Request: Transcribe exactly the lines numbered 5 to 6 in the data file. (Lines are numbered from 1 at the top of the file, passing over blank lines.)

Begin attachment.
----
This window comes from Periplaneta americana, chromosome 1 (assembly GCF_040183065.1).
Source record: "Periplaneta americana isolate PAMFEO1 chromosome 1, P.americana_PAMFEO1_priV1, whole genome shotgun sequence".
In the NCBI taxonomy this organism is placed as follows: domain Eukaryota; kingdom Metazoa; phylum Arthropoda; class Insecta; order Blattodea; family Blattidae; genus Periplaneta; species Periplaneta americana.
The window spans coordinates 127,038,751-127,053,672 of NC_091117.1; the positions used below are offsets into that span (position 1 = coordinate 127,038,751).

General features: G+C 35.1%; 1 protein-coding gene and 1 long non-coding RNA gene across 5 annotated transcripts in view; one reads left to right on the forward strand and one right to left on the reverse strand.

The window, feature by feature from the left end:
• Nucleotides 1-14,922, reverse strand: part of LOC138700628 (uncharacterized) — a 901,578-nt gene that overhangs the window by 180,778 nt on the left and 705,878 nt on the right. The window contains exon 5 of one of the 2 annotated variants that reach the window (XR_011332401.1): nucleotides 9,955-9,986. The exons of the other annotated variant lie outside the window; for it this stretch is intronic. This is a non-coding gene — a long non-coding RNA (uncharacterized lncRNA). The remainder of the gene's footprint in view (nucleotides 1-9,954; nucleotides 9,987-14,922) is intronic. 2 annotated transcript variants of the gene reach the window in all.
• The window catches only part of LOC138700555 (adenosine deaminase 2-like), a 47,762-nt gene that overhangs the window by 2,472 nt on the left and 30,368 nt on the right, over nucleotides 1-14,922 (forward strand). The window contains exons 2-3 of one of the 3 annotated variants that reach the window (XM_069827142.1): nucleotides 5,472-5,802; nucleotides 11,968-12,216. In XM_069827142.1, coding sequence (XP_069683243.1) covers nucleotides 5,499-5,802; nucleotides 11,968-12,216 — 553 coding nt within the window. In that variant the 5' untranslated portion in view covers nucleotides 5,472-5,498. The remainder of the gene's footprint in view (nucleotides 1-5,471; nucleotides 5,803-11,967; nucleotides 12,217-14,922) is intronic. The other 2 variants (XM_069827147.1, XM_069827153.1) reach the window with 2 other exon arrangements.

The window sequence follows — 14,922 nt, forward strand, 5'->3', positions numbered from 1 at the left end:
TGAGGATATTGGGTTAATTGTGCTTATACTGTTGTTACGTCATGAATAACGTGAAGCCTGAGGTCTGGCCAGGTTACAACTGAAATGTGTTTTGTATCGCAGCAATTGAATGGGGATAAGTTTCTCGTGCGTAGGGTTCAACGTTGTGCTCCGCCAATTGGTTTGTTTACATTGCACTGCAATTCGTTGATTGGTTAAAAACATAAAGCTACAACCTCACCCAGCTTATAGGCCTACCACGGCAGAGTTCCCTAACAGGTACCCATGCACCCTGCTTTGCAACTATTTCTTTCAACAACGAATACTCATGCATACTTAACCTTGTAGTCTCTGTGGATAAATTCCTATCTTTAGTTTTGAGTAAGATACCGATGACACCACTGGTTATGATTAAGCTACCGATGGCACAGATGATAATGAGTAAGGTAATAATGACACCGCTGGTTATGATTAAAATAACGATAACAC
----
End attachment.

General features: G+C 35.1%; 1 protein-coding gene and 1 long non-coding RNA gene across 5 annotated transcripts in view; one reads left to right on the forward strand and one right to left on the reverse strand.

The window, feature by feature from the left end: